I remember, as though it had just taken place, the Kol Nidre singing after the deadly silence in the bais hamedresh. At that moment I always felt that the heavens were about to open and God Himself would appear to us in the bais hamedresh.
The boys particularly enjoyed the eve of Shabbat or Yomtov when they would run to the mikveh, open their kapoteleh and show their tzitzis at the entrance, because otherwise we were not allowed to immerse ourselves, which is to say, to dunk ourselves in the somewhat dark, warm water of the mikveh, plugging our nose and ears thereby, with our fingers.
When I was older, I once more met a Ciechanow Jew for whom I had great respect -- Moishe Lerer he was called. He gave us our first lesson on the unfamiliar letters of the aleph bais.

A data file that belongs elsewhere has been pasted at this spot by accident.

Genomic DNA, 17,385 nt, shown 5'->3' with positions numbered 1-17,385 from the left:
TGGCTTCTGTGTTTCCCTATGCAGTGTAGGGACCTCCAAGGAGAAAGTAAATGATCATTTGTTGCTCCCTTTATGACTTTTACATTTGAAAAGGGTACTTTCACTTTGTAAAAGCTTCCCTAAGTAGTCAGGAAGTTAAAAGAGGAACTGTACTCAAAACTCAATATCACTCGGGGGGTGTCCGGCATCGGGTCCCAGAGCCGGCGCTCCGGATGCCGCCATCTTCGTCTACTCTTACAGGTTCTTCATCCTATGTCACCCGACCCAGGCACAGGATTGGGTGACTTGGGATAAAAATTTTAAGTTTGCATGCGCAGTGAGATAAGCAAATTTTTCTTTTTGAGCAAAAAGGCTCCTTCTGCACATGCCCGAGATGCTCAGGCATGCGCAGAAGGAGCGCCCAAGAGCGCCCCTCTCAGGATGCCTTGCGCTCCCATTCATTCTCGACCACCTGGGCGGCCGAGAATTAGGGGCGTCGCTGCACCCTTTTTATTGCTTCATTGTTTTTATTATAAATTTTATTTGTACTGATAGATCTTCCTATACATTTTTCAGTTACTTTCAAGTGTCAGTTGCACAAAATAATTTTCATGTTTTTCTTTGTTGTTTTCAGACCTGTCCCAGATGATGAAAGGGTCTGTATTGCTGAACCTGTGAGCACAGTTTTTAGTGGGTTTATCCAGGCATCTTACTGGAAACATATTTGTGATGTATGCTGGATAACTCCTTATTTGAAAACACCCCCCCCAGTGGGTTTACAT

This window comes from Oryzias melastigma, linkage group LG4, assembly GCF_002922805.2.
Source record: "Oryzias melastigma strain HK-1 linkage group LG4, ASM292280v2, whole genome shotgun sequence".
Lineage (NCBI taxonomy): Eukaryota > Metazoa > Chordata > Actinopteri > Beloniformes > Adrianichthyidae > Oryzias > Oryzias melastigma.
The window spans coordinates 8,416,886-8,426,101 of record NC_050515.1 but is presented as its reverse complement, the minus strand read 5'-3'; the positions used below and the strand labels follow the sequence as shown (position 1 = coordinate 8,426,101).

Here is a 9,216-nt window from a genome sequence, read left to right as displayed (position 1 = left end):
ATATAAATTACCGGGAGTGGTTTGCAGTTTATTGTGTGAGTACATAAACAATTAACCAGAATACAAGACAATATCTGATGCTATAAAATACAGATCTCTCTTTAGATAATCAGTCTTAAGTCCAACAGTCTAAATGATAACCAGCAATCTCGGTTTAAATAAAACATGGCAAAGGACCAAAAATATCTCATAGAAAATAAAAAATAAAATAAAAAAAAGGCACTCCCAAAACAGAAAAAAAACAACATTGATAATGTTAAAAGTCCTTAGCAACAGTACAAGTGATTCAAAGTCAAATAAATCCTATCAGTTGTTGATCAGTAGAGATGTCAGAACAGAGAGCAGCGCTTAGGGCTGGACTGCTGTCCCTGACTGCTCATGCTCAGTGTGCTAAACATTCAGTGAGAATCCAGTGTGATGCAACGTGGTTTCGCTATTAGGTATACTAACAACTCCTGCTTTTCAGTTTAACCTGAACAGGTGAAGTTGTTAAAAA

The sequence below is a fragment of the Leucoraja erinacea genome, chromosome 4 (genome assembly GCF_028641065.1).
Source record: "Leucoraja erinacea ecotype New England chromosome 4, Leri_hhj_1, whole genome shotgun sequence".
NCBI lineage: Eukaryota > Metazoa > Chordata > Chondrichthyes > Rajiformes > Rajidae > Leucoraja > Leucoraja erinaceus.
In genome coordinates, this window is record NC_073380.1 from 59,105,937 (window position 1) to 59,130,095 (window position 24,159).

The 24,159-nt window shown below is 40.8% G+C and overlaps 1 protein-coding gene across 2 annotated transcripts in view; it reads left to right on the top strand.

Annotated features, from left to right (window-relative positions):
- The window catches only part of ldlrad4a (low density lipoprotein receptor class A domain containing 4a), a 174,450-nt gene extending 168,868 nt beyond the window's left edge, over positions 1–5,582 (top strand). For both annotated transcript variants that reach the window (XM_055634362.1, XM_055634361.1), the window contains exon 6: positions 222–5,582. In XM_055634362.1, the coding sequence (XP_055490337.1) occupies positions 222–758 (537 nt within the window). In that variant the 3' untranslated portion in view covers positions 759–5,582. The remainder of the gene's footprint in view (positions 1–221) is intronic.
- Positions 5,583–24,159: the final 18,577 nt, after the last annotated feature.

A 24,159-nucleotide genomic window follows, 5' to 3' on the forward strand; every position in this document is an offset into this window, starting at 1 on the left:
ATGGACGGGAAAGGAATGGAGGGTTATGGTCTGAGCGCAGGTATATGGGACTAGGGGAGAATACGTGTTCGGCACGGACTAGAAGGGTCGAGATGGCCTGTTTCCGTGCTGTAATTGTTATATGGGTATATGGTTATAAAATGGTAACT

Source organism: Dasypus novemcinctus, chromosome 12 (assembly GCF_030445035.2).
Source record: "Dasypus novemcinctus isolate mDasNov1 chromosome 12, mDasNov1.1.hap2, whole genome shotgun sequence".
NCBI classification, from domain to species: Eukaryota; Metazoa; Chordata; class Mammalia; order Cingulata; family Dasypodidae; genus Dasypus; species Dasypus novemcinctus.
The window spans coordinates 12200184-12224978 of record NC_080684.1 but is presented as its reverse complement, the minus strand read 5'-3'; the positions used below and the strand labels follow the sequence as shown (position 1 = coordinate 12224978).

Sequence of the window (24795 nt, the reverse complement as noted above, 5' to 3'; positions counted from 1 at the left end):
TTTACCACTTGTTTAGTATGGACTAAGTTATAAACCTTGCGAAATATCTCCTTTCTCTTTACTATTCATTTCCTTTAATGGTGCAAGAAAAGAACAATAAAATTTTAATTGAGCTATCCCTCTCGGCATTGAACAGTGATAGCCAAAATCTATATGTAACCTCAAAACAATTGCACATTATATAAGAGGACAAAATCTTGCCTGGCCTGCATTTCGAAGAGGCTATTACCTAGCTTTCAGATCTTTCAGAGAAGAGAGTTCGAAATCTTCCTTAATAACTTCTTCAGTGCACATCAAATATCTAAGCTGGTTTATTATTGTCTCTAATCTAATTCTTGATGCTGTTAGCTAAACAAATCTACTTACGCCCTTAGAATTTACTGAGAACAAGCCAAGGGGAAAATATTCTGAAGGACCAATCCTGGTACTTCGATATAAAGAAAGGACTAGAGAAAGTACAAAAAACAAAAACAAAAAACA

I did not feel any special love for most of the teachers who put so much work into making us proper Jews. They, the teachers, taught us all the commandments and statutes (dinim umishpatim) of Chumash and Gemara and the minutia of Jewish Law. All this minutia irked me because of what relationship did it have to me when my life was so poor that there was not even an egg to eat during the week An egg was too expensive for my father's purse, but that was not as important as having a piece of bread in the house.
Some time ran on. Much water flowed through the Lidinya. We grew up, had to leave the Cheder, school, started to work, apprenticed to learn a trade so that we would be able to earn our daily bread. And here there were fresh difficulties and problems: rich and poor, from where does the difference come in the life of various families -- the poor, who went about free all day and bought the best fish and fowl for Shabbat and during the week: These new thoughts had to come to a boy, and with this -- dissatisfaction and hope for a better day.